Summer-style humidity arrives this week, could hang around for good

After a cool-ish, but very pleasant start to the month of May, our heat and humidity will get dialed up several notches this week.

Temperatures will stay above average…just how warm though depends on how many clouds and showers we have around, but humidity levels will be quickly climbing and be more reminiscent of mid-summer by the end of the week.

A large area of high pressure will drift from the central United States to the southeast. This is a classic set up for what we call "opening the Gulf." It’s a term used when southerly winds pull high levels of moisture out of the very warm Gulf of Mexico. This pattern often times sends huge amounts of moisture all the way to southern Canada. This is where 90% or more of our overall atmospheric moisture comes from in the summer season. It’s the main reason why Minnesota and all areas east of us are very humid in the summer and why places to our west are much dryer.

The leading surge of moisture is likely to arrive Wednesday when a warm front lifts northward through the state. This will push dew points from the current comfy levels of the 40s and low 50s, to the far more aggressive and humid 60s for what could be a large chunk of time.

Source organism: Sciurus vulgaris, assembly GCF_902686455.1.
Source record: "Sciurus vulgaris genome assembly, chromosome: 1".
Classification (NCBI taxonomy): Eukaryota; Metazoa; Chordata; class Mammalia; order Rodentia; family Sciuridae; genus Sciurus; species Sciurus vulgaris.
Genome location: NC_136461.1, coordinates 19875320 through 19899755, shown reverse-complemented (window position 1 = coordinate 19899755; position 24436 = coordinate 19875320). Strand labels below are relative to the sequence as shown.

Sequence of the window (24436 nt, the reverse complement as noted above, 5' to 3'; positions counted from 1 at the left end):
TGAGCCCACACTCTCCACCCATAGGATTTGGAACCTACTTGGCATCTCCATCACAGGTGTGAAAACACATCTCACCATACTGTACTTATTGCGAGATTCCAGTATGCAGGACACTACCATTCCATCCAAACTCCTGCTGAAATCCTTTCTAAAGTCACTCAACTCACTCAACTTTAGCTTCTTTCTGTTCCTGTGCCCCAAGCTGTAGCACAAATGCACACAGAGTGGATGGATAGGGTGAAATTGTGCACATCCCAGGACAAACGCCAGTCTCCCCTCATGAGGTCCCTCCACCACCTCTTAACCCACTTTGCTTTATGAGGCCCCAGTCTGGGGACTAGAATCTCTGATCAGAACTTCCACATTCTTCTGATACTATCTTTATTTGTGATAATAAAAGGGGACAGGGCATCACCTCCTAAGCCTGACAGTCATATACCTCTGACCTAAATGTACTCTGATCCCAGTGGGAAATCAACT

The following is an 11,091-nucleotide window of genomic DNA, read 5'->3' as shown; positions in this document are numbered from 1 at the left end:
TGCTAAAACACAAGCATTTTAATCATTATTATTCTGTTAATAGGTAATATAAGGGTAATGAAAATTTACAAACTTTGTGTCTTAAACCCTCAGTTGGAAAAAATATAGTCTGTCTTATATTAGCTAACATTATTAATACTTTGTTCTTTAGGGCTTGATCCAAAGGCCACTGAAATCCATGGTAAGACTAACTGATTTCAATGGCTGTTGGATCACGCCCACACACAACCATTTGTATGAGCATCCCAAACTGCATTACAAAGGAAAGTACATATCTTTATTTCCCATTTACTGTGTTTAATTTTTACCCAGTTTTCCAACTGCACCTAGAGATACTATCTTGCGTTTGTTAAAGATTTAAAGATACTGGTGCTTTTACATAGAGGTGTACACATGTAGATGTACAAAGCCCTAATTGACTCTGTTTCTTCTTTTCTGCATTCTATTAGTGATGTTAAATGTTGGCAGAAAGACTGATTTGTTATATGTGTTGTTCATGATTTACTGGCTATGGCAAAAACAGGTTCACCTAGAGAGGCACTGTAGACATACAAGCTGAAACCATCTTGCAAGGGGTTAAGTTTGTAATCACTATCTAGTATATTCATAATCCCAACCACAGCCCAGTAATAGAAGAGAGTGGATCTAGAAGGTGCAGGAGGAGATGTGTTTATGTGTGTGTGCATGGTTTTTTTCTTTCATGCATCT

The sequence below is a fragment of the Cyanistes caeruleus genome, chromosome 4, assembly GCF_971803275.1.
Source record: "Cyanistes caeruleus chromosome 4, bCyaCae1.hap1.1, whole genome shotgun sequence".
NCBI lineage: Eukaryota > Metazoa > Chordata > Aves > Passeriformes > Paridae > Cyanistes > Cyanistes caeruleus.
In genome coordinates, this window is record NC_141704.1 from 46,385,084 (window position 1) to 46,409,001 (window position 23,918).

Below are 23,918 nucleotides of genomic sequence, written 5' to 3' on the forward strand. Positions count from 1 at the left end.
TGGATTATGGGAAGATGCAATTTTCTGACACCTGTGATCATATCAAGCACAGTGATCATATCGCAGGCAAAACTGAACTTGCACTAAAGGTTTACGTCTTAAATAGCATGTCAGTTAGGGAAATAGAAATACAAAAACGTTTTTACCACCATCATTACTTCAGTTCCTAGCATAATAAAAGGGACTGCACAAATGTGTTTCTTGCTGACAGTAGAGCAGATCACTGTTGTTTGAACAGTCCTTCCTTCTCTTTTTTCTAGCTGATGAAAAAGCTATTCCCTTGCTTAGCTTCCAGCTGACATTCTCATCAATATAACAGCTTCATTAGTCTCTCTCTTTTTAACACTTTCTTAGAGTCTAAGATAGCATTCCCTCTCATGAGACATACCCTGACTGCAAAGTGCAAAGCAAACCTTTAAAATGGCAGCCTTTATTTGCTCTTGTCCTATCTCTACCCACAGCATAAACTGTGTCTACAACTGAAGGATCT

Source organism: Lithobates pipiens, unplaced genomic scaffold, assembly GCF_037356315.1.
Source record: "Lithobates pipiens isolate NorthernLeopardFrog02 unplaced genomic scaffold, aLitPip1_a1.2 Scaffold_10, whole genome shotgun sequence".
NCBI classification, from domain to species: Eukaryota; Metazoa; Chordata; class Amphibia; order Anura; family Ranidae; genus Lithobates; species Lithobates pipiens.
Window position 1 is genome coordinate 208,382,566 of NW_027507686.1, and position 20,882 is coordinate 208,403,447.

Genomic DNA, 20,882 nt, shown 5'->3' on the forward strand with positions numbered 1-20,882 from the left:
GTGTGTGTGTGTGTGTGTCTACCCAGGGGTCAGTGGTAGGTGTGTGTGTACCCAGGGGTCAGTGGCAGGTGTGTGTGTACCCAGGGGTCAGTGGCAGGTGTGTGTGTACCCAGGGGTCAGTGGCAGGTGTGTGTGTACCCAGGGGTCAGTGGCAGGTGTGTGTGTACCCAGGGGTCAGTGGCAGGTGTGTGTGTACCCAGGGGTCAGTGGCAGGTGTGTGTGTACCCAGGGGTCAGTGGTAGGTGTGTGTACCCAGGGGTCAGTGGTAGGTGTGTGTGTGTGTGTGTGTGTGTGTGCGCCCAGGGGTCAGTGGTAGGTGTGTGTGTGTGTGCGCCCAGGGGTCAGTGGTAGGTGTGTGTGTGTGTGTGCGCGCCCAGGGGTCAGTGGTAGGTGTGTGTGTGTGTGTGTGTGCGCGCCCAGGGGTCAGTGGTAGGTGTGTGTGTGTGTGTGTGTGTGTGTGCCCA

comfort level

Comfort level when it comes to dew points: 40s and 50s are comfy, 60s get humid and then 70s are just ridiculous. 

Unlike the often talked about relative humidity back in the 20th century, dew points are a very efficient and consistent way to measure humidity and comfortability in our atmosphere. The confusion with using relative humidity is that it’s relative to the temperature, therefore a 90% humidity level could feel really comfortable or really miserable because it all depends on your temperature. But with dew point, a 65-degree reading will ALWAYS feel humid, no matter the temperature. Just like a 45-degree reading will ALWAYS feel comfortable.

While it’s unlikely that this level of humidity stays for good, our comfortable days look to be on the way out as summer-time humidity begins to grab hold.